Unearned Revenue

AAA

DEFINITION of 'Unearned Revenue'

When an individual or company receives money for a service or product that has yet to be fulfilled. Unearned revenue can be thought of as a "pre-payment" for goods or services which a person or company is expected to produce to the purchaser. As a result of this prepayment, the seller now has a liability equal to the revenue earned until deliver of the good or service.

INVESTOPEDIA EXPLAINS 'Unearned Revenue'

From an accounting perspective, unearned revenue is a double-edged sword. The early cash flow to the firm is advantageous for any number of activities, such as paying interest on debt to purchasing more inventory. However, by accepting unearned revenue, the firm has then entered a legal obligation to deliver on the terms of the payment. For example, with a prepayment on a lease contract, the revenue is a liability until it has been earned.

RELATED TERMS
  1. Income

    Money that an individual or business receives in exchange for ...
  2. Passive Income

    Earnings an individual derives from a rental property, limited ...
  3. Earned Income

    Income derived from active participation in a trade or business, ...
  4. Revenue

    The amount of money that a company actually receives during a ...
  5. Accounts Payable - AP

    An accounting entry that represents an entity's obligation to ...
  6. Accident Year Experience

    Premiums earned and losses incurred during a specific period ...
Related Articles
  1. Options & Futures

    Handcuffs And Smoking Guns: The Criminal Elements Of Wall Street

    From godfathers to perps, familiarize yourself with the "criminal elements" creeping around Wall Street.
  2. Bonds & Fixed Income

    What Are Corporate Actions?

    Be a savvy investor - learn how corporate actions affect you as a shareholder.
  3. Markets

    Free Cash Flow: Free, But Not Always Easy

    Free cash flow is a great gauge of corporate health, but it's not immune to accounting trickery.
  4. Options & Futures

    Putting Management Under The Microscope

    We tell you where to find the telltale signs of corporate misdeeds.
  5. Budgeting

    How Budgeting Works For Companies

    Learn how to break down and understand a corporate budget.
  6. Fundamental Analysis

    What's a Tangible Asset?

    Tangible assets are property owned by a business that can be touched -- they physically exist. Examples include furniture and fixtures, computer hardware, delivery equipment, leasehold improvements ...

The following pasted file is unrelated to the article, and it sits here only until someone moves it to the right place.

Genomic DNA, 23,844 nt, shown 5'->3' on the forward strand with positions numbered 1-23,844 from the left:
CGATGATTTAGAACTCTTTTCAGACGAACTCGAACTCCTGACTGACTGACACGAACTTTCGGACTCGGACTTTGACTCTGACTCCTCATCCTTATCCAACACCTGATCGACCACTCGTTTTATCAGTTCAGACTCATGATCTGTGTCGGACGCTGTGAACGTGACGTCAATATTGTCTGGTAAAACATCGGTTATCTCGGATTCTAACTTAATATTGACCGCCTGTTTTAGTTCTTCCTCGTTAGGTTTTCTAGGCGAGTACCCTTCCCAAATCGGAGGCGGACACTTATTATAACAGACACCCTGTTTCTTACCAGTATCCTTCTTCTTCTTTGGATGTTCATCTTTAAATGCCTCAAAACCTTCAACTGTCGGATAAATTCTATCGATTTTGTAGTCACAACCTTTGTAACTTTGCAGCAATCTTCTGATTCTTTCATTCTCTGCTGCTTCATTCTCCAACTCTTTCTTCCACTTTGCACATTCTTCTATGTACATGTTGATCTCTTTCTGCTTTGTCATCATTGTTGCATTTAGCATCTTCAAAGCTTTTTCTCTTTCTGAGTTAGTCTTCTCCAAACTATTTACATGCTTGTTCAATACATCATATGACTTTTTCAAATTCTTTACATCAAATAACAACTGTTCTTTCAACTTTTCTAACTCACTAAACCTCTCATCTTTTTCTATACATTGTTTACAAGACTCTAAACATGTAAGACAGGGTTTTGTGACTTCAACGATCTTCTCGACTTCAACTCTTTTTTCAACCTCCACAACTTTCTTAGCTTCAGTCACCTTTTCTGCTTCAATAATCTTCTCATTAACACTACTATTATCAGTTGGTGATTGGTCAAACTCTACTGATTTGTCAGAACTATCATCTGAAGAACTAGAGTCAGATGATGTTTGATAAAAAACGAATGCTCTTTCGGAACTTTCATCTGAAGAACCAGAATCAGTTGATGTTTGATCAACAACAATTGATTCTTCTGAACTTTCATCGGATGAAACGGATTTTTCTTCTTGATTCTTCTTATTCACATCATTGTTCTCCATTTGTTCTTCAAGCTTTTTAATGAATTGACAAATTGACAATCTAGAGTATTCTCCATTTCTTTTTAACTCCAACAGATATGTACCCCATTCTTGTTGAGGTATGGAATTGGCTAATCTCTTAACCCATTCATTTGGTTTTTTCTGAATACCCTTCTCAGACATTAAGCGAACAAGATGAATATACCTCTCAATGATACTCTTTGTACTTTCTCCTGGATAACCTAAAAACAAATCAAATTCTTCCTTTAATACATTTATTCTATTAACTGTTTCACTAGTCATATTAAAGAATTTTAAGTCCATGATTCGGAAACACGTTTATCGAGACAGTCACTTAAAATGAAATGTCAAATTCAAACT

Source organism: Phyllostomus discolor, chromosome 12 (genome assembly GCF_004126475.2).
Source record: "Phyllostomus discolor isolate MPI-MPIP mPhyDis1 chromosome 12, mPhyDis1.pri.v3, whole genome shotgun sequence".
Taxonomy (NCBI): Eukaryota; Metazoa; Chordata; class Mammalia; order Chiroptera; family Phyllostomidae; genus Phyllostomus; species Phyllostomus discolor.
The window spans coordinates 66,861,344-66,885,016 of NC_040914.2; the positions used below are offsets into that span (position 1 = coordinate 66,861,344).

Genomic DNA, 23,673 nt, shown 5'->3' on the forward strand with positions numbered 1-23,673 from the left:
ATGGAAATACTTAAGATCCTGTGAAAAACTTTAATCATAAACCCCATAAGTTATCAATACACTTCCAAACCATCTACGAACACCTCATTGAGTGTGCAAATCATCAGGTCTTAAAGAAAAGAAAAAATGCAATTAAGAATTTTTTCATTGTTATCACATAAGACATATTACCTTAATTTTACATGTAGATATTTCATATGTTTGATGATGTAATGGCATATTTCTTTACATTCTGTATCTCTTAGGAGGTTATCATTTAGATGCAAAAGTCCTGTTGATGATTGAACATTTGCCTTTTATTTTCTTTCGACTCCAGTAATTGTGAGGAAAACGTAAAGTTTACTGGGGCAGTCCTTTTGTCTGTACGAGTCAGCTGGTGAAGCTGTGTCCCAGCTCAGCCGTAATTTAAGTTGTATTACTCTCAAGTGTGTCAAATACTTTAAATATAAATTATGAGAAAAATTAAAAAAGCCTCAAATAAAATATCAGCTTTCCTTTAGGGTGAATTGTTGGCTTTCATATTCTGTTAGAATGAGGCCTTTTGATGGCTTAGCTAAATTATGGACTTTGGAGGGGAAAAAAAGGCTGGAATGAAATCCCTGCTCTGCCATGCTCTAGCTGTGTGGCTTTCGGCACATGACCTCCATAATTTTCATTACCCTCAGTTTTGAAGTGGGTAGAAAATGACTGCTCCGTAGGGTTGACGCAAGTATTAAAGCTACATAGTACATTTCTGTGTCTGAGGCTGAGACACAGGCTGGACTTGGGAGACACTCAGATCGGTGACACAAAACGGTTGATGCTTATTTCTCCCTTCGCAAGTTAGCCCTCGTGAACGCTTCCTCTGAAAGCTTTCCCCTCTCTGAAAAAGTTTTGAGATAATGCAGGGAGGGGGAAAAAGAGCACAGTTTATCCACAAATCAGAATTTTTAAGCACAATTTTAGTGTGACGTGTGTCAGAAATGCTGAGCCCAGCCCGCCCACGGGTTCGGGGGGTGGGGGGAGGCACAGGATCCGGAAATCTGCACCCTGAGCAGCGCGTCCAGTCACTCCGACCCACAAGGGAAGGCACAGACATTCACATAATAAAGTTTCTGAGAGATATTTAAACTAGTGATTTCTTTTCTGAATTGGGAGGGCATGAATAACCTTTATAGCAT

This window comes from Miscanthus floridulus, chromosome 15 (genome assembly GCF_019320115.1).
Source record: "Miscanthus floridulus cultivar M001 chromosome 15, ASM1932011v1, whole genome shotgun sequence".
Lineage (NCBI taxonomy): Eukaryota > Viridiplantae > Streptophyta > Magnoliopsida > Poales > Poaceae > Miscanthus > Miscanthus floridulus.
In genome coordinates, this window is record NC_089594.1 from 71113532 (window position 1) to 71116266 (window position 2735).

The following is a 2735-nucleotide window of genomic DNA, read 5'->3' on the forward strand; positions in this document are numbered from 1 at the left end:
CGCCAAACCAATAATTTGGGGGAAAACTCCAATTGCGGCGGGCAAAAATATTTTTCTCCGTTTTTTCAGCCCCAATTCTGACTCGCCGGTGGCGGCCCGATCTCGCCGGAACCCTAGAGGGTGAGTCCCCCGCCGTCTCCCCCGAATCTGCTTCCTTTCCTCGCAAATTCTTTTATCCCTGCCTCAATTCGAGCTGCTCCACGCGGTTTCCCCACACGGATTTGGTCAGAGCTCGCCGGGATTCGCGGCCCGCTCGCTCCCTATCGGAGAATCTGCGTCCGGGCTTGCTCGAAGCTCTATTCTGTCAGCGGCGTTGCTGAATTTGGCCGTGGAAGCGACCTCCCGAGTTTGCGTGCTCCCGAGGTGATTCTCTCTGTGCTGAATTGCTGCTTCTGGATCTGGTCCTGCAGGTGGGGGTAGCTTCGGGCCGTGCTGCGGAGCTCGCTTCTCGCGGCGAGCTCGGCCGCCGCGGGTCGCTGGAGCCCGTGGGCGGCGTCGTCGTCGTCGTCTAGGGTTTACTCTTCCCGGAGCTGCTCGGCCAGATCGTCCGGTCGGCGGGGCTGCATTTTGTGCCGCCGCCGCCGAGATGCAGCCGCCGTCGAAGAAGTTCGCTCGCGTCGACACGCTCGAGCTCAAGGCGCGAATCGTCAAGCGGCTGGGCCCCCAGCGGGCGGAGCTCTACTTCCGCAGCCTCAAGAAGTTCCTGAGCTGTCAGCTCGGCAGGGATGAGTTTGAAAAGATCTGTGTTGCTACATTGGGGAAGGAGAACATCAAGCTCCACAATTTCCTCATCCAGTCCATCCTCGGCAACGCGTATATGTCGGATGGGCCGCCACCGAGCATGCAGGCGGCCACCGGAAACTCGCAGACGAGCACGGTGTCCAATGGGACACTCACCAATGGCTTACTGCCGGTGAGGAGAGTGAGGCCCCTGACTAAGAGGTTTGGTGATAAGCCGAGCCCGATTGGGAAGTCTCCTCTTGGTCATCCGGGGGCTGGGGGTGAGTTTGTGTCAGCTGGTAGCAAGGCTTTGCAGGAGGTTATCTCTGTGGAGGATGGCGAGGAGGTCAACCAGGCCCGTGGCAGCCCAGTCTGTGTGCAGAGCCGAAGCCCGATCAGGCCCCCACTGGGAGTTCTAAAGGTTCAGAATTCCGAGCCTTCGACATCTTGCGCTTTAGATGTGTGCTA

7. Fundamental Analysis

    Cash Flow From Operating Activities

    Cash flow from operating activities is a section of the Statement of Cash Flows that is included in a company’s financial statements after the balance sheet and income statements.
  8. Fundamental Analysis

    What are the components of shareholders' equity?

    Understanding company valuation figures, such as shareholders' equity, can be a powerful tool in assessing the financial strength of a business.
  9. Fundamental Analysis

    What is the difference between the acid test ratio and working capital ratio?

    Using liquidity ratios to determine the financial stability of a company is an important tool to accounting professionals and investors.
  10. Fundamental Analysis

    What are some examples of return on investment capital?

    Read about some basic examples of return on investment capital for publicly traded companies and companies that have a handful of investors.

You May Also Like

Hot Definitions
  1. Portfolio Turnover

    A measure of how frequently assets within a fund are bought and sold by the managers. Portfolio turnover is calculated by ...
  2. Commercial Paper

    An unsecured, short-term debt instrument issued by a corporation, typically for the financing of accounts receivable, inventories ...
  3. Federal Funds Rate

    The interest rate at which a depository institution lends funds maintained at the Federal Reserve to another depository institution ...
  4. Fixed Asset

    A long-term tangible piece of property that a firm owns and uses in the production of its income and is not expected to be ...
  5. Break-Even Analysis

    An analysis to determine the point at which revenue received equals the costs associated with receiving the revenue. Break-even ...
  6. Key Performance Indicators - KPI

    A set of quantifiable measures that a company or industry uses to gauge or compare performance in terms of meeting their ...
Trading Center